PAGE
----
Tuesday, December 30, 2008

Horvath Eagle News plus Crows for Sadie

Eagle photographs courtesy of The Horvaths

The juvenile American Bald Eagle, Haliaeetus leucocephalus, currently under the Wildlife Rehabbing Horvath's care.

A note from Bobby Horvath--

I’m off to work but a quick huge thank you to all for your support and interest in the Eagle. We moved him outside over the weekend and he’s doing better. Still needs improvement with the feather situation but we're working on it. Again thank you…

Happy New Year to all,

Bobby, Cathy, and Sadie

I'd also sent an email along to Cathy to see how things were going at their facility. I'd thought that perhaps her tremendous load of responsibility for all the birds who needed help had surely slowed down at least a little since the rush of fledglings needing help during breeding season.

I was wrong.

And no doubt raptor biologist John Blakeman would have reminded me as he so often has reminded all of us about the dangers of a young bird's first winter just as Cathy Horvath did.

Cathy said that with the particularly tough cold weather that has hit New York it is even harder than ever for this year's youngsters to survive.

So the birds keep coming.

The other day a young female Merlin with a broken wing was retrieved, and a trip made to save another. Yesterday two Great Blue Herons who were found starving in the cold, one who didn't make it, but Cathy's busy feeding up the second.

Today brought a Dovekie covered in oil, and a young male Red-tail from the Bronx. Who knows what tomorrow may bring and all these are on top of the many patients being cared for already, including the young Bald Eagle.

And oh yes, we mustn't forget Skippity Doo Da the playful Fish Crow with the broken wing who plays tag and tug a war using a sock of Sadie's with her brand new long haired chihuahua puppy, Lobo.

Why, some might ask, would a little girl who lives in a place with all those other wonderful animals need a puppy? Well, as her mother told me, it is nice sometimes to have someone to snuggle with who doesn't have talons. Which, you must admit, is an excellent point.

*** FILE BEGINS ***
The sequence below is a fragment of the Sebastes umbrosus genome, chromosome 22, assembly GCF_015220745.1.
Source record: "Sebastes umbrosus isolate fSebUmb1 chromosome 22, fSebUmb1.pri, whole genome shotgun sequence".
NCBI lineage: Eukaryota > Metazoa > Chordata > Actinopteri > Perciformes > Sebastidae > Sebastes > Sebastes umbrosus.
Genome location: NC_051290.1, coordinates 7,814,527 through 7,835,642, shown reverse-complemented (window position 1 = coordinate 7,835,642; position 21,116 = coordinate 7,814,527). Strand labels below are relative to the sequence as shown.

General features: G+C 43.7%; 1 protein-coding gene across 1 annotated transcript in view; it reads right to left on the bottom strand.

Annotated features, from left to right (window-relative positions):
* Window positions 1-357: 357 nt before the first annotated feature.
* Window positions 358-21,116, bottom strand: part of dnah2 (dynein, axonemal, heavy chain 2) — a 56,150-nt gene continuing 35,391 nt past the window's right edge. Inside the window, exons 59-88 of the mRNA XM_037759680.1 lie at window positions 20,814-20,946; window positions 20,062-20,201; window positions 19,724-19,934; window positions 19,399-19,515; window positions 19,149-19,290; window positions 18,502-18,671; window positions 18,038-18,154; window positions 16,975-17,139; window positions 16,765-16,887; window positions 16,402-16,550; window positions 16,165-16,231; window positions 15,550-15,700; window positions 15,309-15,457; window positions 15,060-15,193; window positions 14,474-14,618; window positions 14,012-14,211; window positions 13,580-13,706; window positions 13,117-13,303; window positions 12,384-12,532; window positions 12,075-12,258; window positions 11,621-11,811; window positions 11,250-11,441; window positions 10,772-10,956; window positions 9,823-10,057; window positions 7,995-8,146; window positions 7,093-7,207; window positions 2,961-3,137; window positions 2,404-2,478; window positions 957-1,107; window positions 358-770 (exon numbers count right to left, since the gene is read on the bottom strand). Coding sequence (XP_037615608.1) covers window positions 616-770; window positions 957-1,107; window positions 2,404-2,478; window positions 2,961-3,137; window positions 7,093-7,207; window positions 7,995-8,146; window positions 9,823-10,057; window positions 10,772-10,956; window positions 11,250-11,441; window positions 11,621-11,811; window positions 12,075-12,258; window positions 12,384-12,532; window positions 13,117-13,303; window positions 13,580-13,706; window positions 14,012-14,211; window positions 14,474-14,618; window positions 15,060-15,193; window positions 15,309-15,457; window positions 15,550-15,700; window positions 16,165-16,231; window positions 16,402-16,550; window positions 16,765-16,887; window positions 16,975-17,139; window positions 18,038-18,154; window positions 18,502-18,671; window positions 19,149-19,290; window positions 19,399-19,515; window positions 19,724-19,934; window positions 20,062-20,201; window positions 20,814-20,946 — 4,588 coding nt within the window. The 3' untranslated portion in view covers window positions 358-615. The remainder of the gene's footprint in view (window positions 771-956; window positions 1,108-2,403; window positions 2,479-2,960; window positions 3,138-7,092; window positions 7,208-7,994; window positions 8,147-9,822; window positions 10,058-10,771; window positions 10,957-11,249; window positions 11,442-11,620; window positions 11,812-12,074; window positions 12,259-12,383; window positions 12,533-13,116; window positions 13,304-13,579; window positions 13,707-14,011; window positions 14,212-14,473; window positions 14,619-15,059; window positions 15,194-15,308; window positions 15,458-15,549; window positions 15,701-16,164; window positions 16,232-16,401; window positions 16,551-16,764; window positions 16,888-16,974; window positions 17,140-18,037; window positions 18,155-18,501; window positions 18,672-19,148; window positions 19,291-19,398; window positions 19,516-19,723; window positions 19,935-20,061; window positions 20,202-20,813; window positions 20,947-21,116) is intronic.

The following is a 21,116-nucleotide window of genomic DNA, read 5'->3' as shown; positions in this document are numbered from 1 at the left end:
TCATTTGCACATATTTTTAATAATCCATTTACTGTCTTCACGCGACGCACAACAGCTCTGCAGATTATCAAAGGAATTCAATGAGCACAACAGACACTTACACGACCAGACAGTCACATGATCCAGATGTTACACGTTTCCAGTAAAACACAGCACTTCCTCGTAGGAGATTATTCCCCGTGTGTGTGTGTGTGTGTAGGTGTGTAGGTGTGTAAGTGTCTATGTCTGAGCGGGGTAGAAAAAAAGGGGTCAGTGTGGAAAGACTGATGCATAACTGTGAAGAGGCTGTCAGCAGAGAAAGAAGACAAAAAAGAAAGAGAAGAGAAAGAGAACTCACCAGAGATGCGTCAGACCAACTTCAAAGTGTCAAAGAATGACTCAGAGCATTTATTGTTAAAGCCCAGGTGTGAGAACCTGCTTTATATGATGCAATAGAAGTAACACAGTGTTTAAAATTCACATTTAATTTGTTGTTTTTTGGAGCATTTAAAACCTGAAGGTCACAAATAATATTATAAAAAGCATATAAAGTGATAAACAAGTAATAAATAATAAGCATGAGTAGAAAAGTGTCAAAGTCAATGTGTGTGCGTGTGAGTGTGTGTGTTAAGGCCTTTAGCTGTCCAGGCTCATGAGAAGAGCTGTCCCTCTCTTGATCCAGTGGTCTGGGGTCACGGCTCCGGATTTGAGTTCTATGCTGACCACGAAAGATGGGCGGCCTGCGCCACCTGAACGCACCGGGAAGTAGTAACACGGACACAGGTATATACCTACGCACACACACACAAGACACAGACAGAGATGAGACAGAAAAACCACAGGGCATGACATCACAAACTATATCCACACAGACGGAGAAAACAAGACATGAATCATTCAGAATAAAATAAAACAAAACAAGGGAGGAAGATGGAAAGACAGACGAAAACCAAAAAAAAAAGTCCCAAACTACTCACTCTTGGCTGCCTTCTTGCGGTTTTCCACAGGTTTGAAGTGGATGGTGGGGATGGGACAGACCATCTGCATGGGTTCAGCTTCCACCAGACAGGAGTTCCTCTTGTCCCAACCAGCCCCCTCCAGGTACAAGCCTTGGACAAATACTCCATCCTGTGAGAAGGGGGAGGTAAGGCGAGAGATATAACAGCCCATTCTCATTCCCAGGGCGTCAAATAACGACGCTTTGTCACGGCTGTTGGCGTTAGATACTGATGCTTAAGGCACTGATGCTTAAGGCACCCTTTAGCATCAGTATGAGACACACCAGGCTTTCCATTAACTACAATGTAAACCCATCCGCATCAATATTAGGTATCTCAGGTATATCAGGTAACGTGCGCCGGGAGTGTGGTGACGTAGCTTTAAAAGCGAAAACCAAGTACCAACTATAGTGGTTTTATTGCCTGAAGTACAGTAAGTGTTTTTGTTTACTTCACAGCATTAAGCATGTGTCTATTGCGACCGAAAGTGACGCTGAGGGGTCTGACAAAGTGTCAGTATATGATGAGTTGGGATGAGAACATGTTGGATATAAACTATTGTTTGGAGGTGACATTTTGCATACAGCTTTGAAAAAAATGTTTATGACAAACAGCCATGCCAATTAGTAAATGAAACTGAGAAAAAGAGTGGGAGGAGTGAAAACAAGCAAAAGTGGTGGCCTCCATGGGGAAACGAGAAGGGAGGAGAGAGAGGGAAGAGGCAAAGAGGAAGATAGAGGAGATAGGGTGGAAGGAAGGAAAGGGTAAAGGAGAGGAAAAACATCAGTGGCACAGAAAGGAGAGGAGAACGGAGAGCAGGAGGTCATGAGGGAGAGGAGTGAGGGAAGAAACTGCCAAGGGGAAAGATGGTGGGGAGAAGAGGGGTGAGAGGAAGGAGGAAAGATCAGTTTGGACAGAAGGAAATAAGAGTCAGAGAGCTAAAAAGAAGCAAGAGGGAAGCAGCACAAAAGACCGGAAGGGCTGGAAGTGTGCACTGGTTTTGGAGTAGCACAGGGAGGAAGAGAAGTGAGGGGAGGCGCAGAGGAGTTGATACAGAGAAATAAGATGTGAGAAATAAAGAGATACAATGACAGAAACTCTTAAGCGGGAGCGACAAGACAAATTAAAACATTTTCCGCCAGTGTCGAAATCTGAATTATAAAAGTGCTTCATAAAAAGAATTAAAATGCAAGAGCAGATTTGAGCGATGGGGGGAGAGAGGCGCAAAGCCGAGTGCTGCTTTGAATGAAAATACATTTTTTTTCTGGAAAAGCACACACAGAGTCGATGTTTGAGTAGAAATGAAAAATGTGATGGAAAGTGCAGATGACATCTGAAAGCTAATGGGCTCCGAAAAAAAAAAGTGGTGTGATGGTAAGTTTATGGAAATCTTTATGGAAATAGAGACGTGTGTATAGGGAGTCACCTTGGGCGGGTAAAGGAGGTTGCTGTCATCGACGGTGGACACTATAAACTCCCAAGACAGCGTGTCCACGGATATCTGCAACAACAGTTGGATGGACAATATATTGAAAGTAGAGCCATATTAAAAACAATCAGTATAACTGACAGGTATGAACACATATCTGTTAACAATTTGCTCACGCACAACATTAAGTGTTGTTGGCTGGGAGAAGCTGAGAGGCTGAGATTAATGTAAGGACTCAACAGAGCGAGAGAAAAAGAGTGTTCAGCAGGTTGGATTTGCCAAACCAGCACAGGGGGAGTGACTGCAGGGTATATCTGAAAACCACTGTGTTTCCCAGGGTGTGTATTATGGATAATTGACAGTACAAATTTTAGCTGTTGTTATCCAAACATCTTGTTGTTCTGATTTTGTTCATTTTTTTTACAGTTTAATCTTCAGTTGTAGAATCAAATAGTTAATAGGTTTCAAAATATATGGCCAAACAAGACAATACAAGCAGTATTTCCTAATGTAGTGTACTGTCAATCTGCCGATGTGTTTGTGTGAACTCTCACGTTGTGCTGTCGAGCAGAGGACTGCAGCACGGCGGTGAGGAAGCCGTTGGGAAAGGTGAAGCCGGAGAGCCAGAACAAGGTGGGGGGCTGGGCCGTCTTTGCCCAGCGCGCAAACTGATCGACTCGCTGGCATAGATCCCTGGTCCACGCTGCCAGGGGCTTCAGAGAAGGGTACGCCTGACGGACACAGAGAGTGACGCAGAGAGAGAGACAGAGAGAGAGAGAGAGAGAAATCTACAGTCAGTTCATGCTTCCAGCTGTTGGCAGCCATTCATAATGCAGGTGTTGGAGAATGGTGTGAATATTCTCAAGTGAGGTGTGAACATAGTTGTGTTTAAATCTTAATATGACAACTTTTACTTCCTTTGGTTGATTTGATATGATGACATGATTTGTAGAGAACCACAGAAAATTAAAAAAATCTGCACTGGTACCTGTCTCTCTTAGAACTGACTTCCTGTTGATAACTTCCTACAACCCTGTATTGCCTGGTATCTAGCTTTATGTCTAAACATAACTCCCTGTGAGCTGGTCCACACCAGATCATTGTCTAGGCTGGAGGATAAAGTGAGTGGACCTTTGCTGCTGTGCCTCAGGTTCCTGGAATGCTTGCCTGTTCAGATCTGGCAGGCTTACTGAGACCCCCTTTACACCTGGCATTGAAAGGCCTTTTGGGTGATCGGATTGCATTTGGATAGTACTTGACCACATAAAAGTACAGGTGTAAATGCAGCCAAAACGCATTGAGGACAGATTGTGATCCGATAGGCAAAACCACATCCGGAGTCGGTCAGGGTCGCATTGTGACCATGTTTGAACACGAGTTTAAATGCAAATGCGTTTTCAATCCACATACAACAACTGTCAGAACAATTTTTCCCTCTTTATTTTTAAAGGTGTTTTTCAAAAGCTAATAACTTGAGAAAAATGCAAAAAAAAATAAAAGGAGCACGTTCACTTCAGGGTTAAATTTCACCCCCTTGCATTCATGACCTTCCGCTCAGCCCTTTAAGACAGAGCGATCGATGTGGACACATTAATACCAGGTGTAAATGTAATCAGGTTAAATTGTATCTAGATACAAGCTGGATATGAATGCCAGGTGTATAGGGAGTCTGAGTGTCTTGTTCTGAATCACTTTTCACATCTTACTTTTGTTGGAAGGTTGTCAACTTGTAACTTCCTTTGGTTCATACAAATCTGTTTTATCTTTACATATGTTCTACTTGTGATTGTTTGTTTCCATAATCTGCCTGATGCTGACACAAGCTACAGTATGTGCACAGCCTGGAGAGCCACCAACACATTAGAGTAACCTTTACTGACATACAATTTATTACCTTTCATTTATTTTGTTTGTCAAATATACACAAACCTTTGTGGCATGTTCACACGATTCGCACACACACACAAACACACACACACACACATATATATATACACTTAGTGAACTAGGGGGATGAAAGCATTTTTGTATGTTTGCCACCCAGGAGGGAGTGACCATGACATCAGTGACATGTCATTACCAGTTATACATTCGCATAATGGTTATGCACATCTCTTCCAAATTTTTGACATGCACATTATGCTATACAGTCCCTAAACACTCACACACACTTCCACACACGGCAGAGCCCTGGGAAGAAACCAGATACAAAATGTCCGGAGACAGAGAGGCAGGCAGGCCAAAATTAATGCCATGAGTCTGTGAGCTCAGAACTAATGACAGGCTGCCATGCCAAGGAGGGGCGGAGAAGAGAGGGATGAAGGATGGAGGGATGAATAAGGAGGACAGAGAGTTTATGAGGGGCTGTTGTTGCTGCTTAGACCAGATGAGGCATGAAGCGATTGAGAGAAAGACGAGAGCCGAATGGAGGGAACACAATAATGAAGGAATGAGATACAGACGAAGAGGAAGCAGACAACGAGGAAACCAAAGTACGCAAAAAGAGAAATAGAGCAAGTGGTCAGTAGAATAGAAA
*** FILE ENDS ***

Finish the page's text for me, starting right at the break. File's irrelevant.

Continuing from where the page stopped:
Which brings me to my point, if anyone would like to make a last minute year end charitable contribution, the birds at the Horvaths, with all their special needs when it comes to food, let alone medications, could use your help.

You can send it right along to--


202 No. Wyoming Avenue

North Massapequa, NY 11758

Some weeks ago on a particularly blustery and bitter cold day in Wisconsin, I noticed that a family group of American Crows was sheltering in the lee of the Spruce tree. I few would go down to forage, while others would stay in the sheltered spot to keep watch and then they would switch. There were approximately 6 or 8 individuals in and out though out the short day.

But this I'd never seen before. Look at the two Crows with their heads softly leaning on each other. They weren't allo-preening, a behavior done by Crows much like that of social grooming in primates, in which a bird preens the head and neck of it's fellow. This I take to be a form of bird snuggling. One day I'll post the whole sequence.
I suspect the snuggling two to be the bonded reproductive pair of this Crow group. The alert Crows above and below keep watch for predators who might threaten those members in the yard or the pair intent on each other and give that couple a chance to deepen their bond. Which considering the rather nasty reputation that the species has gotten would seem quite out of character.

But it isn't at all. There are any number of family events for which the entire group collectively cooperates and dare I say it, enjoys.
For instance, as far as anyone who seriously watches Crow nests with identifiable Crows has seen, only the single female who lays the eggs, ever sits on the year's eggs. Not even the male takes a turn.
How does she eat? The extended group brings her food. During incubation, trips to the nest average about three or four food visits per day all tolled. But on the day that the eggs hatch, suddenly the average number of visits jumps to nineteen. And these aren't trips to feed the nestlings.
Why then? Well, serious researchers who don't come to these sorts of conclusions easily at all, have concluded that it looks very much like everyone in the family pays several visits that day because they want to look at the new babies.
It doesn't hurt the hypothesis either that Mom has a tendency, when the others arrive, perch nearby, and stare, to get off the nest so that they can see the chicks.
Rather like the parade of grandparents, siblings, aunts, uncles, and close friends of the family who troupe through looking at a new human baby, don't you think?
Donegal Browne

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